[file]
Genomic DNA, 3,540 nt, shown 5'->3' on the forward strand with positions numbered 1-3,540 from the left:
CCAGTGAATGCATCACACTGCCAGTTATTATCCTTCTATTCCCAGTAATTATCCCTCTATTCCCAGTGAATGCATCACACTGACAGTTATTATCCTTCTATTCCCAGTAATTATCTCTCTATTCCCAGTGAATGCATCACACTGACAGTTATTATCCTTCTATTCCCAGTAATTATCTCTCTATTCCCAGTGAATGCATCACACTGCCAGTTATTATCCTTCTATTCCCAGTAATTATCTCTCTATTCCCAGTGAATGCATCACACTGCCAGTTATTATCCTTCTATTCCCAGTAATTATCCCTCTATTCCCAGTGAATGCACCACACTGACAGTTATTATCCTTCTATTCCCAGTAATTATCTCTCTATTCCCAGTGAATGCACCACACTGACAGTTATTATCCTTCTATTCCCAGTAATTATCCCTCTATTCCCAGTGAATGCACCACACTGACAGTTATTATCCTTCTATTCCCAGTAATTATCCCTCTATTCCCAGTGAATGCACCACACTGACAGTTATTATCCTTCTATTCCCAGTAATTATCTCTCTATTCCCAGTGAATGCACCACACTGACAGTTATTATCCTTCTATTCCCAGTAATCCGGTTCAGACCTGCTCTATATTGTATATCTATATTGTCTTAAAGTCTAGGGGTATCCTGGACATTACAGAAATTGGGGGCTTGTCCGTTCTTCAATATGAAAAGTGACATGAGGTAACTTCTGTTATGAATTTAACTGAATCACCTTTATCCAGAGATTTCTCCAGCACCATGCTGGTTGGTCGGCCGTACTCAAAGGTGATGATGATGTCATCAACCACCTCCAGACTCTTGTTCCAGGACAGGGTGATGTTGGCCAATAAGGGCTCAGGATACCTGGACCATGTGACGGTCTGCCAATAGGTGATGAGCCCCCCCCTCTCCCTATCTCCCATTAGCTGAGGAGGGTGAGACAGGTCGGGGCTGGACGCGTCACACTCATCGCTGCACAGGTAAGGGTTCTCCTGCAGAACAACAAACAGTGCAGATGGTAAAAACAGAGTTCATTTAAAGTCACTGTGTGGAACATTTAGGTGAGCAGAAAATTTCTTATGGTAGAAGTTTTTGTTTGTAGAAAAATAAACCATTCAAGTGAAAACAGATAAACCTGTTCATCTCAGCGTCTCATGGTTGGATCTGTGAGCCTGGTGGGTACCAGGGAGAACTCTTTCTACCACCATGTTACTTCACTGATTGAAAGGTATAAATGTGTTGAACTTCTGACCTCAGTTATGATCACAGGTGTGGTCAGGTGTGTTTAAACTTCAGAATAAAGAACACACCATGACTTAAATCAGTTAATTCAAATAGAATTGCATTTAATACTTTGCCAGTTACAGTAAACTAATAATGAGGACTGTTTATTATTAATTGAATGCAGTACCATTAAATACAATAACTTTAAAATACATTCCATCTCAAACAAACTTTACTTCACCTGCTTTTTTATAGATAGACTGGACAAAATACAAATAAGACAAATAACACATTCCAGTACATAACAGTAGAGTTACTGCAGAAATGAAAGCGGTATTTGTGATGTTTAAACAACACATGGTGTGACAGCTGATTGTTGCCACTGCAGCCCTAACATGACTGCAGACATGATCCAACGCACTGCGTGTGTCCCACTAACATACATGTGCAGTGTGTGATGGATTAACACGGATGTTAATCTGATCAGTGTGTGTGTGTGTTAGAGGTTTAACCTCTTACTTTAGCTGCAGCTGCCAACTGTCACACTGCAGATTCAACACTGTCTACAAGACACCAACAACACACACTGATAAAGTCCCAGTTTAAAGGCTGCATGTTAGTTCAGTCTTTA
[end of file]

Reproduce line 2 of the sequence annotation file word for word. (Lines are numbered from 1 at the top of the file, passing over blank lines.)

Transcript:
CCAGTGAATGCATCACACTGCCAGTTATTATCCTTCTATTCCCAGTAATTATCCCTCTATTCCCAGTGAATGCATCACACTGACAGTTATTATCCTTCTATTCCCAGTAATTATCTCTCTATTCCCAGTGAATGCATCACACTGACAGTTATTATCCTTCTATTCCCAGTAATTATCTCTCTATTCCCAGTGAATGCATCACACTGCCAGTTATTATCCTTCTATTCCCAGTAATTATCTCTCTATTCCCAGTGAATGCATCACACTGCCAGTTATTATCCTTCTATTCCCAGTAATTATCCCTCTATTCCCAGTGAATGCACCACACTGACAGTTATTATCCTTCTATTCCCAGTAATTATCTCTCTATTCCCAGTGAATGCACCACACTGACAGTTATTATCCTTCTATTCCCAGTAATTATCCCTCTATTCCCAGTGAATGCACCACACTGACAGTTATTATCCTTCTATTCCCAGTAATTATCCCTCTATTCCCAGTGAATGCACCACACTGACAGTTATTATCCTTCTATTCCCAGTAATTATCTCTCTATTCCCAGTGAATGCACCACACTGACAGTTATTATCCTTCTATTCCCAGTAATCCGGTTCAGACCTGCTCTATATTGTATATCTATATTGTCTTAAAGTCTAGGGGTATCCTGGACATTACAGAAATTGGGGGCTTGTCCGTTCTTCAATATGAAAAGTGACATGAGGTAACTTCTGTTATGAATTTAACTGAATCACCTTTATCCAGAGATTTCTCCAGCACCATGCTGGTTGGTCGGCCGTACTCAAAGGTGATGATGATGTCATCAACCACCTCCAGACTCTTGTTCCAGGACAGGGTGATGTTGGCCAATAAGGGCTCAGGATACCTGGACCATGTGACGGTCTGCCAATAGGTGATGAGCCCCCCCCTCTCCCTATCTCCCATTAGCTGAGGAGGGTGAGACAGGTCGGGGCTGGACGCGTCACACTCATCGCTGCACAGGTAAGGGTTCTCCTGCAGAACAACAAACAGTGCAGATGGTAAAAACAGAGTTCATTTAAAGTCACTGTGTGGAACATTTAGGTGAGCAGAAAATTTCTTATGGTAGAAGTTTTTGTTTGTAGAAAAATAAACCATTCAAGTGAAAACAGATAAACCTGTTCATCTCAGCGTCTCATGGTTGGATCTGTGAGCCTGGTGGGTACCAGGGAGAACTCTTTCTACCACCATGTTACTTCACTGATTGAAAGGTATAAATGTGTTGAACTTCTGACCTCAGTTATGATCACAGGTGTGGTCAGGTGTGTTTAAACTTCAGAATAAAGAACACACCATGACTTAAATCAGTTAATTCAAATAGAATTGCATTTAATACTTTGCCAGTTACAGTAAACTAATAATGAGGACTGTTTATTATTAATTGAATGCAGTACCATTAAATACAATAACTTTAAAATACATTCCATCTCAAACAAACTTTACTTCACCTGCTTTTTTATAGATAGACTGGACAAAATACAAATAAGACAAATAACACATTCCAGTACATAACAGTAGAGTTACTGCAGAAATGAAAGCGGTATTTGTGATGTTTAAACAACACATGGTGTGACAGCTGATTGTTGCCACTGCAGCCCTAACATGACTGCAGACATGATCCAACGCACTGCGTGTGTCCCACTAACATACATGTGCAGTGTGTGATGGATTAACACGGATGTTAATCTGATCAGTGTGTGTGTGTGTTAGAGGTTTAACCTCTTACTTTAGCTGCAGCTGCCAACTGTCACACTGCAGATTCAACACTGTCTACAAGACACCAACAACACACACTGATAAAGTCCCAGTTTAAAGGCTGCATGTTAGTTCAGTCTTTA